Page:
Living Planet Report 2016

GR:  The Living Planet Index, which measures abundance levels of 14,152 monitored populations of 3,706 vertebrate species, continues to show a downward trend. On average, monitored species declined by 58% between 1970 and 2012.  The report ties the decline to humans and human population growth.  Authors of the report struggle to find optimism to share, but they do not directly deal with population. Unless we begin to cut our population, the continuing loss of wildlife is inevitable.

“The Living Planet Report documents the state of the planet—including biodiversity, ecosystems, and demand on natural resources—and what it means for humans and wildlife. Published by WWF every two years, the report brings together a variety of research to provide a comprehensive view of the health of the earth.

“What’s the status of some animal populations?

“Populations of vertebrate animals—such as mammals, birds, and fish—have declined by 58% between 1970 and 2012. And we’re seeing the largest drop in freshwater species: on average, there’s been a whopping 81% decline in that time period.

“- 38 % The terrestrial LPI shows that populations have declined by thirty-eight percent overall between 1970 and 2012.

“- 81 % The freshwater LPI shows that on average the abundance of populations monitored in the freshwater system has declined by eighty-one percent between 1970 and 2012.

“- 36 % The marine LPI shows a thirty-six percent overall decline between 1970 and 2012.

“This loss of wildlife is startling, and people are at risk, too. Without action, the Earth will become much less hospitable for all of us. We must consider our impact on nature as we make development, economic, business, and lifestyle choices. A shared understanding of the link between humanity and nature is essential to making profound changes that will allow all life to thrive for generations to come.” — Living Planet Report 2016 | Pages | WWF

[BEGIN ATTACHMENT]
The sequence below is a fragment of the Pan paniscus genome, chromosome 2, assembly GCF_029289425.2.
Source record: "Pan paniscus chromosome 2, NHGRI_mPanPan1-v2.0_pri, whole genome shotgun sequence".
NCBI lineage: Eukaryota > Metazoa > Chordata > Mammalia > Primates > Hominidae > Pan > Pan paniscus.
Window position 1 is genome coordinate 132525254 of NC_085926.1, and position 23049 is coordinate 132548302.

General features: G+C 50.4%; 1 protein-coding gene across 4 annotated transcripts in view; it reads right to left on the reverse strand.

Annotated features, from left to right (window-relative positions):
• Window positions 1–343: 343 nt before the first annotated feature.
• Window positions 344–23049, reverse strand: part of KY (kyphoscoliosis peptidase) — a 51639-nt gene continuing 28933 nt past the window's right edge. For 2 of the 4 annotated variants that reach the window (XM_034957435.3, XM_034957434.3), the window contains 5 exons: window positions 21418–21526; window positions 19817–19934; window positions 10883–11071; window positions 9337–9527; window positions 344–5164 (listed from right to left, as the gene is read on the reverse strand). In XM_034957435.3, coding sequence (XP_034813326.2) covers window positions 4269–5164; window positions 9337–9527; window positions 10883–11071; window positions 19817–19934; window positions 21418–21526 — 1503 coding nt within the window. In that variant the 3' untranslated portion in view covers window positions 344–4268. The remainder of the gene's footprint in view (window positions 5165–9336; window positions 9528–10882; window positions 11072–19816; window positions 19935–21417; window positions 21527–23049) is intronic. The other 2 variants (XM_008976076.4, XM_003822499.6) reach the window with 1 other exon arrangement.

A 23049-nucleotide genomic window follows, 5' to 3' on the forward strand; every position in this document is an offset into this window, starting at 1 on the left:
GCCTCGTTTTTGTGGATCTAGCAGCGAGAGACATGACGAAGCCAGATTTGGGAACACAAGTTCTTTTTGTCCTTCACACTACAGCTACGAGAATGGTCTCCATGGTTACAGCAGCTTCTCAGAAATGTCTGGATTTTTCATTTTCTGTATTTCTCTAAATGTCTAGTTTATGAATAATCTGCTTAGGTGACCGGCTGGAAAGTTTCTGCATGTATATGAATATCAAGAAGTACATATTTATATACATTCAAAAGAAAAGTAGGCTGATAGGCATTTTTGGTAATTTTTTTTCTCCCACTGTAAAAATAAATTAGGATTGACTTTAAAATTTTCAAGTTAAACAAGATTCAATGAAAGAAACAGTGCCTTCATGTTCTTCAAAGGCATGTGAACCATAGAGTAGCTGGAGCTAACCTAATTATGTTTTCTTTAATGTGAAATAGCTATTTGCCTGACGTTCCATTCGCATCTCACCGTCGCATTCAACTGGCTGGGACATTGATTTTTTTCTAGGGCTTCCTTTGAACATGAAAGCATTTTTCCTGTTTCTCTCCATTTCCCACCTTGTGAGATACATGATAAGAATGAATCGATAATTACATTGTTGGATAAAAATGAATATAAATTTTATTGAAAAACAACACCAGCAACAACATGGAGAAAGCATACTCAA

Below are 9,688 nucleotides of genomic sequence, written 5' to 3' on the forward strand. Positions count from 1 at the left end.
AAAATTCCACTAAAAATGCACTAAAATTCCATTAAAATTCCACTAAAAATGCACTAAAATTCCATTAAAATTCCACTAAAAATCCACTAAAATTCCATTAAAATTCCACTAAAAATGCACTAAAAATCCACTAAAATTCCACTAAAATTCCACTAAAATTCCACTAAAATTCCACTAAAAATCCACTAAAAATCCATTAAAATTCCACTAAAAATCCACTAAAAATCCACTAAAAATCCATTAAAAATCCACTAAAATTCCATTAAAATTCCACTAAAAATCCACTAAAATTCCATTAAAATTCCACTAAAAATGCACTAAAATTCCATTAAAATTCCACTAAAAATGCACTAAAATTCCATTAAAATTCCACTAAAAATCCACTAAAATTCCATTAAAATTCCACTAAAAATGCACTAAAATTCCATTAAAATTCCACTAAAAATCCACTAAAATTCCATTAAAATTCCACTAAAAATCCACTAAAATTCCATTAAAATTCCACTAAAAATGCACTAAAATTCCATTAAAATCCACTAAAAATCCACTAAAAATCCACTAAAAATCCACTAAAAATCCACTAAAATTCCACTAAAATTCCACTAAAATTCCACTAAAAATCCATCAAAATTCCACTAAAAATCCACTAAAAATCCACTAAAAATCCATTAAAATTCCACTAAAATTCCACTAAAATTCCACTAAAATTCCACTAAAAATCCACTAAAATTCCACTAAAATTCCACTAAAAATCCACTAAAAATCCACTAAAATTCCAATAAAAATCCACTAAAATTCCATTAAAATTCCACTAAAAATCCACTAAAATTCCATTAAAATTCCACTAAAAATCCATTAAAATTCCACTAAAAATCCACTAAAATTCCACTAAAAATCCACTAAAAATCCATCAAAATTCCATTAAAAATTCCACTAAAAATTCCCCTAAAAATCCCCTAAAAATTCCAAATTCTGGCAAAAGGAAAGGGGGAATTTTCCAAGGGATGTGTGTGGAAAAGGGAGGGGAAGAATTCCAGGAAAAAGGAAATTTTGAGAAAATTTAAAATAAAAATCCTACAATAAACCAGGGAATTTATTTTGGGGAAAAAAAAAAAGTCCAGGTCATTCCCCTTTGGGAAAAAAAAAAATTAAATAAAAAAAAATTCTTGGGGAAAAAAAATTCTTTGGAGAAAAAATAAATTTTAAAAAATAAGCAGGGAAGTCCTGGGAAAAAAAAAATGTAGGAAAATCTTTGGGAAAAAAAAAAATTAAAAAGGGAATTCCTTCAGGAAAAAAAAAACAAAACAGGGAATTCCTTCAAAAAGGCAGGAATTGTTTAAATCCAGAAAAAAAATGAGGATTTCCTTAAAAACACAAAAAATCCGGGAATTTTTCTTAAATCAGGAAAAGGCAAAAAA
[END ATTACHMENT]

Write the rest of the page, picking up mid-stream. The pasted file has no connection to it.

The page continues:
Biodiversity Day – May 22

A Day for Biodiversity

Biodiversity Day - 2016The United Nations has declared that May 22 is Biodiversity Day.  The goal this year is to publicize biodiversity.  After studying the text of the UN Convention on Biodiversity, I believe that the UN is doing little or nothing for biodiversity.  I have studied plants and animals for many years.  What I’ve seen, and what others report, is that all of nature is in steep decline.  Humans are the cause.  I fear that people might be led to believe that the United Nations is taking effective action to protect biodiversity.  It is not.

The theme of the UN Convention on Biodiversity is sustainable development.  It’s text has lofty goals with vague strategies for their attainment.  The text makes clear the Convention’s desire for acceptance by even the most growth oriented government.  Each Article begins with phrases such as:  “Each Contracting Party shall, in accordance with its particular conditions and capabilities. . . .” and this:  “Each Contracting Party shall, as far as possible and as appropriate. . . .”  Since human desires are the conditions that define what is appropriate, the phrases prohibit no “contractor” from full-bore growth and development if they say that these are needed to provide jobs and improved standards of living.

This is the UN’s definition of the Convention:

Signed by 150 government leaders at the 1992 Rio Earth Summit, the Convention on Biological Diversity is dedicated to promoting sustainable development. Conceived as a practical tool for translating the principles of Agenda 21 into reality, the Convention recognizes that biological diversity is about more than plants, animals and micro organisms and their ecosystems – it is about people and our need for food security, medicines, fresh air and water, shelter, and a clean and healthy environment in which to live (United Nations).